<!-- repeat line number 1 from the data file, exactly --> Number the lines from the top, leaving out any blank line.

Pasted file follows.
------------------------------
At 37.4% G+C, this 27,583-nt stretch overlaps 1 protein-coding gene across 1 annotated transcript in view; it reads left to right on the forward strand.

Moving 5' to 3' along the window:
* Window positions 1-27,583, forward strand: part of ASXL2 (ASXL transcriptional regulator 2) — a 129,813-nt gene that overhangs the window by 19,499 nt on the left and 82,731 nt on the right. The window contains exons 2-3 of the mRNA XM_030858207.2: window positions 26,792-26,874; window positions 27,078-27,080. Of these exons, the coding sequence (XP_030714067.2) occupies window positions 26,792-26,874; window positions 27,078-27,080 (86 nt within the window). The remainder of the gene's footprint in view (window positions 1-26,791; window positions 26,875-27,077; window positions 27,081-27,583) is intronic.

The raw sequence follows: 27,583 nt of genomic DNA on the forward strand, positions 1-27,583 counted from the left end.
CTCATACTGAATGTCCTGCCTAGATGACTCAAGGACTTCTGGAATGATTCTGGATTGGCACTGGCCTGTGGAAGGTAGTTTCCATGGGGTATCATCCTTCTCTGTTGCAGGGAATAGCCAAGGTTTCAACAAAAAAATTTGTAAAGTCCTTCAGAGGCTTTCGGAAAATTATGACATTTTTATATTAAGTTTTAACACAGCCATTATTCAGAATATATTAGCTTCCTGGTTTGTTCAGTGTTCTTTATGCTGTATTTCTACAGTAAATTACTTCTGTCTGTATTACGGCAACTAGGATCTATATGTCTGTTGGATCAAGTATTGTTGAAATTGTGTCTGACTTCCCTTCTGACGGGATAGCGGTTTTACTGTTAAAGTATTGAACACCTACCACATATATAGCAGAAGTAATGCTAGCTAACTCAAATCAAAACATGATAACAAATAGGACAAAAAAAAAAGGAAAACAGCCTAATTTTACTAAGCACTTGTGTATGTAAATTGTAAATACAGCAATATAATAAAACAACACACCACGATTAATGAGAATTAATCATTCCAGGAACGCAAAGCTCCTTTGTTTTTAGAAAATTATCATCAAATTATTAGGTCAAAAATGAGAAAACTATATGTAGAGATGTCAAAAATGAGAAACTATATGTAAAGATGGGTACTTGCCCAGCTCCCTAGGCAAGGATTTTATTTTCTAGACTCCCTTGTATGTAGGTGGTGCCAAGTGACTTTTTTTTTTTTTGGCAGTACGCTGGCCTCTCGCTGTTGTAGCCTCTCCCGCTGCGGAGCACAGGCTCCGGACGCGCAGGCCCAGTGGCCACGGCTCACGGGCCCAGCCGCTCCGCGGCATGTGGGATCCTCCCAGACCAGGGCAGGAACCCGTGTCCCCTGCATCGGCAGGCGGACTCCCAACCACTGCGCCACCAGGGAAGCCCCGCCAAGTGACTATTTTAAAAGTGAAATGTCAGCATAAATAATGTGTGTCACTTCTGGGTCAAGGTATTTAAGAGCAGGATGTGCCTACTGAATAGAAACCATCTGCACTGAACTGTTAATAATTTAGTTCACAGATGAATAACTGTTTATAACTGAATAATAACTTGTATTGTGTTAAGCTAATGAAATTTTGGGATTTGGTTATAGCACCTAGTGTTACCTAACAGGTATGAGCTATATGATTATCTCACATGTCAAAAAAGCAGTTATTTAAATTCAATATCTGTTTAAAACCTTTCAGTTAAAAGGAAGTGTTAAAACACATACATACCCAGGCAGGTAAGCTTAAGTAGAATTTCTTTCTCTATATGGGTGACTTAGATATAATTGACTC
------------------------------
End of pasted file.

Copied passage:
At 37.4% G+C, this 27,583-nt stretch overlaps 1 protein-coding gene across 1 annotated transcript in view; it reads left to right on the forward strand.